State News Roundup
Concerned that too few of West Virginia's high-school graduates continue their education, the state's 25 college and university presidents have launched a statewide effort to raise the college-going rate.
The state's college presidents' association has drawn up a list of more than three dozen ideas to raise the number of students attending college, including 24 suggested "action items,"according to Father Thomas Acker, president of Wheeling College and the head of the group.
Among the ideas the presidents hope to pursue are: disseminating effective high-school guidance counseling techniques, encouraging 8th- and 9th-grade students to start preparing for college, and educating parents about financial-aid options.
According to Father Acker, West Virginia ranks next to last among the states in the percentage of its high-school graduates who attend college. Less than one-third of the eligible students continue their education, he said, compared with a national average of better than 50 percent.
Eighth-grade students in Connecticut will be the first in the nation to solve mathematics problems on mastery tests with the aid of state-supplied, hand-held calculators, starting next fall.
The state board last week unanimously approved the purchase of 37,000 calculators after Gerald N. Tirozzi, the state education commissioner, argued that their use would help the schools "catch up with the rest of society" and free students to concentrate on higher-order thinking skills.
"The purpose is to get beyond how you add, subtract, multiply, and divide and into when you do it," said Lise Heintz, a spokesman for the commissioner. Students would be allowed to use the calculators on less than half of the state test items, she added.
According to Ms. Heintz, Mr. Tirozzi wanted the state to purchase the calculators to ensure that all students will have them.
The board authorized the release of $130,000 from its existing budget to buy the calculators, she said.
Thirty-three percent of the 960 college students taking South Carolina's test for prospective teachers for the first time last fall failed it, state officials report.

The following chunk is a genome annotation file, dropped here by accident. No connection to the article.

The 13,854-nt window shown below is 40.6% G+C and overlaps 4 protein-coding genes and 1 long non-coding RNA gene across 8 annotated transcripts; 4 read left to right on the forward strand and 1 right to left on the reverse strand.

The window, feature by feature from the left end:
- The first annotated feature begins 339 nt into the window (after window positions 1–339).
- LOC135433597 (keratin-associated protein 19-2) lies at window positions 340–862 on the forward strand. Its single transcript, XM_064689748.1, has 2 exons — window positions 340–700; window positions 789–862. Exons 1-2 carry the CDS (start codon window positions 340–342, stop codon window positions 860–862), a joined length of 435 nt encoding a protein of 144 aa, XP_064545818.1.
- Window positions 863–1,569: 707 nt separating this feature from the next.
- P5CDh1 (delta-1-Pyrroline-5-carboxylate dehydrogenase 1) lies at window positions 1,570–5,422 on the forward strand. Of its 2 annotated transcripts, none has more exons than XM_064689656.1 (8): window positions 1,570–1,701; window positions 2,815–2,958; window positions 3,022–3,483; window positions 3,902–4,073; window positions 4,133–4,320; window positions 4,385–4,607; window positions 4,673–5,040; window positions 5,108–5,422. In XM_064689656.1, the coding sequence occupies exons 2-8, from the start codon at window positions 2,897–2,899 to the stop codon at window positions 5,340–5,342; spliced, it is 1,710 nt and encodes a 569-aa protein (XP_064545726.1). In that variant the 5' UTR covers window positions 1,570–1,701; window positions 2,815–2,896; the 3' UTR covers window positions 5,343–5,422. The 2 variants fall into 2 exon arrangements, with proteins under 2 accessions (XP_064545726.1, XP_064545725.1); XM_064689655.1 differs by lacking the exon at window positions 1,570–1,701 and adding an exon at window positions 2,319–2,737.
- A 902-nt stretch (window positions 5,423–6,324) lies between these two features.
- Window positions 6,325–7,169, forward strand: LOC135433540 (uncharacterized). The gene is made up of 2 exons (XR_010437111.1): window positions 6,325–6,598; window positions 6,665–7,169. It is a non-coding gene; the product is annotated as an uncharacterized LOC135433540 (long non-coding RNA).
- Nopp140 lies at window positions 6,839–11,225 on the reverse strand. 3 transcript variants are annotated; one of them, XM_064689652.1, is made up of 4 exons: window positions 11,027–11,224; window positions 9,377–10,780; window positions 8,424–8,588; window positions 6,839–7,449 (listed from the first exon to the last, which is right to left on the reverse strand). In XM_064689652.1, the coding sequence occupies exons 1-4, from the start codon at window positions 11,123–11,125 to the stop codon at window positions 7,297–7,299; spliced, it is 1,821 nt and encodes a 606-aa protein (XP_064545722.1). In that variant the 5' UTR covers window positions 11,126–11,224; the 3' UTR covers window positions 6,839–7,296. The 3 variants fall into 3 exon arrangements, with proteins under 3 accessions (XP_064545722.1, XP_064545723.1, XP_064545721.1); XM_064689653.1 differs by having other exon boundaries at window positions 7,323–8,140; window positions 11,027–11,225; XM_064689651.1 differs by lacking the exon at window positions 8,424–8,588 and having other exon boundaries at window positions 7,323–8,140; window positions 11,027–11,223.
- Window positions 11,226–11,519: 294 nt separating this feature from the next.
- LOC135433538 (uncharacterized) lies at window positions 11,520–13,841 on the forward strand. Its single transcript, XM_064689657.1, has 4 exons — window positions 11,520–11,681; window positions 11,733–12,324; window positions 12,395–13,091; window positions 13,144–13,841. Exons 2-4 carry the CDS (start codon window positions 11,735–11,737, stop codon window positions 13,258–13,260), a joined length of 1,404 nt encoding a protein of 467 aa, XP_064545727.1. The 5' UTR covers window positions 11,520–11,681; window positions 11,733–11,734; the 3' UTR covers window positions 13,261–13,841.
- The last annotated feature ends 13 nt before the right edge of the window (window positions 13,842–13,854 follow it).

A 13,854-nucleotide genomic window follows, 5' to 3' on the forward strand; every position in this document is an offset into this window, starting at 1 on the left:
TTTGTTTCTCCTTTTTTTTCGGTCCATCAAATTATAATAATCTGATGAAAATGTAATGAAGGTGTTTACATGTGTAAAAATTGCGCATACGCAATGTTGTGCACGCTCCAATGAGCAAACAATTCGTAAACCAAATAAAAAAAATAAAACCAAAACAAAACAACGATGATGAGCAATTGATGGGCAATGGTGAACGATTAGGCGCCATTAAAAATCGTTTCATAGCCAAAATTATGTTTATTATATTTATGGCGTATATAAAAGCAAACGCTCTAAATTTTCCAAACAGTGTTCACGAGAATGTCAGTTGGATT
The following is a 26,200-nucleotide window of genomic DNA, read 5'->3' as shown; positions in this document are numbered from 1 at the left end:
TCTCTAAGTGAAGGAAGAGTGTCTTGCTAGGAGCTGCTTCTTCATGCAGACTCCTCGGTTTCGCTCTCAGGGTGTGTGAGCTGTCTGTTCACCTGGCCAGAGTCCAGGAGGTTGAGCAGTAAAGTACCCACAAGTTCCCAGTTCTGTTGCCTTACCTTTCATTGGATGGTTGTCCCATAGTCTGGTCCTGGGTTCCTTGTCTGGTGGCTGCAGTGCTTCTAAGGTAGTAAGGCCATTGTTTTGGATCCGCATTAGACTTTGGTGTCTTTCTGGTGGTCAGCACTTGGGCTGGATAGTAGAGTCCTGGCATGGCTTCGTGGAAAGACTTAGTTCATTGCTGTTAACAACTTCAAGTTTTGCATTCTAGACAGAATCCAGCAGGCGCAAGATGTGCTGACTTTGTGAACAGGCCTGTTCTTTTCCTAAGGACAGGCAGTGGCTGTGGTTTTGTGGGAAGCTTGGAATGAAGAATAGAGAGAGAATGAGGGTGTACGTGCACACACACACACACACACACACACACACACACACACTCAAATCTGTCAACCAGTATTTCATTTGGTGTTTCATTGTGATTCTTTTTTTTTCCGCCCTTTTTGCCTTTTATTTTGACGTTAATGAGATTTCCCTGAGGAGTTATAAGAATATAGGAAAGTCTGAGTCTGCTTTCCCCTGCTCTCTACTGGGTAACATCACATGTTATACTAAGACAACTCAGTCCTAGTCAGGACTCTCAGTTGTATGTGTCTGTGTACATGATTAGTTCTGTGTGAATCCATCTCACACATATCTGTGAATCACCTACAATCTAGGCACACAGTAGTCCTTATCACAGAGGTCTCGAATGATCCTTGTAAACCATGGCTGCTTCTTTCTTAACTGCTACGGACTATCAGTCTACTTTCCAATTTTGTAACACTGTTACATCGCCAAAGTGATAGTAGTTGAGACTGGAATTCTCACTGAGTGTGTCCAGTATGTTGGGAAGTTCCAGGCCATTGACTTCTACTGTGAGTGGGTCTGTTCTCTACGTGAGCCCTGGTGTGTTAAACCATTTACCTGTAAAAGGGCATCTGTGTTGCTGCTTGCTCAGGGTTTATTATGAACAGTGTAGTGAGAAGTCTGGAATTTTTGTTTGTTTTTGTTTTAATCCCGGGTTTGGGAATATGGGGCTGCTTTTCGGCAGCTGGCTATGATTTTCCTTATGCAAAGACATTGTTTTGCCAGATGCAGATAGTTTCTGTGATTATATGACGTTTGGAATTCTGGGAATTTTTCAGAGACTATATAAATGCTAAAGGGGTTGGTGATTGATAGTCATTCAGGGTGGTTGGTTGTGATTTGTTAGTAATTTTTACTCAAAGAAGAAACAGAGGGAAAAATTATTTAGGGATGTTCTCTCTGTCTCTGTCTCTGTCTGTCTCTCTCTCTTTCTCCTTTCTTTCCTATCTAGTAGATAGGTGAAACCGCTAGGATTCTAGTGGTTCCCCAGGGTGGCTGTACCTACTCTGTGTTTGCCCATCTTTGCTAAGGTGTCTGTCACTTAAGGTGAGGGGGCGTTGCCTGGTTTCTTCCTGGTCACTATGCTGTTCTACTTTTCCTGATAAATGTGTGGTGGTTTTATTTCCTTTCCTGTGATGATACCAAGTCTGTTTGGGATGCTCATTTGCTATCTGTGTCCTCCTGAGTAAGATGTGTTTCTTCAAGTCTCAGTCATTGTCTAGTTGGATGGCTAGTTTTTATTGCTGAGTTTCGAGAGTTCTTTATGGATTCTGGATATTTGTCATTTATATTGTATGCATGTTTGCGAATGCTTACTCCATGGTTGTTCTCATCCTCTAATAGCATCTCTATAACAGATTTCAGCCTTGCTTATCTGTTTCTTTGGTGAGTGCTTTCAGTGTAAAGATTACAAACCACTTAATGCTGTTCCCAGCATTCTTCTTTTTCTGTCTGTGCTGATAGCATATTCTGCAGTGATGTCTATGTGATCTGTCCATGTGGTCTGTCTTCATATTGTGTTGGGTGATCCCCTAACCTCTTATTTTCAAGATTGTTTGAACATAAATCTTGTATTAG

But the failure rate was lower than in the fall of 1984, when 46 percent of the 1,011 students taking the examination failed, said Phoebe C. Winter, who coordinates the test for the state department of education.
The test, called the Education Entrance Examination, is administered each fall and spring. It includes basic-skills subtests in mathematics, reading, and writing; students must receive passing scores on all three subtests to pass the exam, which is required for admission to the state's teacher-education programs.
Students may take the test up to three times. And colleges and universities must provide students who have failed with information on remedial assistance, said Ms. Winter.
Proposals for in-school clinics that would provide pregnancy-prevention counseling to North Carolina teen-agers have been attacked by representatives of fundamentalist religious groups, who charge that such clinics would promote promiscuity.
Last year, the legislature approved a two-year appropriation of $1.9 million to fund projects aimed at preventing adolescent pregnancy and providing prenatal care to teen-agers who become pregnant.
North Carolina ranks 11th among the states in the rate of teen-age pregnancy. About 26,000 North Carolina teen-agers became pregnant in 1984.
The objections to the clinics were raised at a hearing last month on rules to be used for selecting pregnancy-prevention projects from among the 65 proposals submitted to the state department of human resources, said Meredith Mecham Smith, the department's director of public affairs.
Thirteen of the proposals were for school-based clinics, said Ms. Smith.
The clinics would offer a wide range of general health-care services, said Ms. Smith, and would not be permitted to provide or prescribe contraceptives or to perform abortions.
Clinic personnel could counsel students about abortions, however.
Students would be required to have parental consent to use the clinics, she added.
The secretary of human services is expected to select the proposals to be funded by the end of the month, Ms. Smith said.
The Oregon State Board of Education has voted to hold the line at a school year of 175 days, taking away from district officials the option of closing for up to five "weather days" without adjusting the school schedule.
Under the new rule, the state's 306 districts will be required to make up days missed if they fall below the 175-day minimum. The board agreed, however, to delay the effective date until the 1987-88 school year.
The board also approved last month a revised testing policy that lays the groundwork for state assessments of all 8th-grade students and of a representative sample of 3rd- and 5th-grade students. Those tests are scheduled to begin in the spring of 1988.
And the board established essential learning skills that students will be expected to demonstrate in reading, writing, mathematics, speaking, listening, and studying.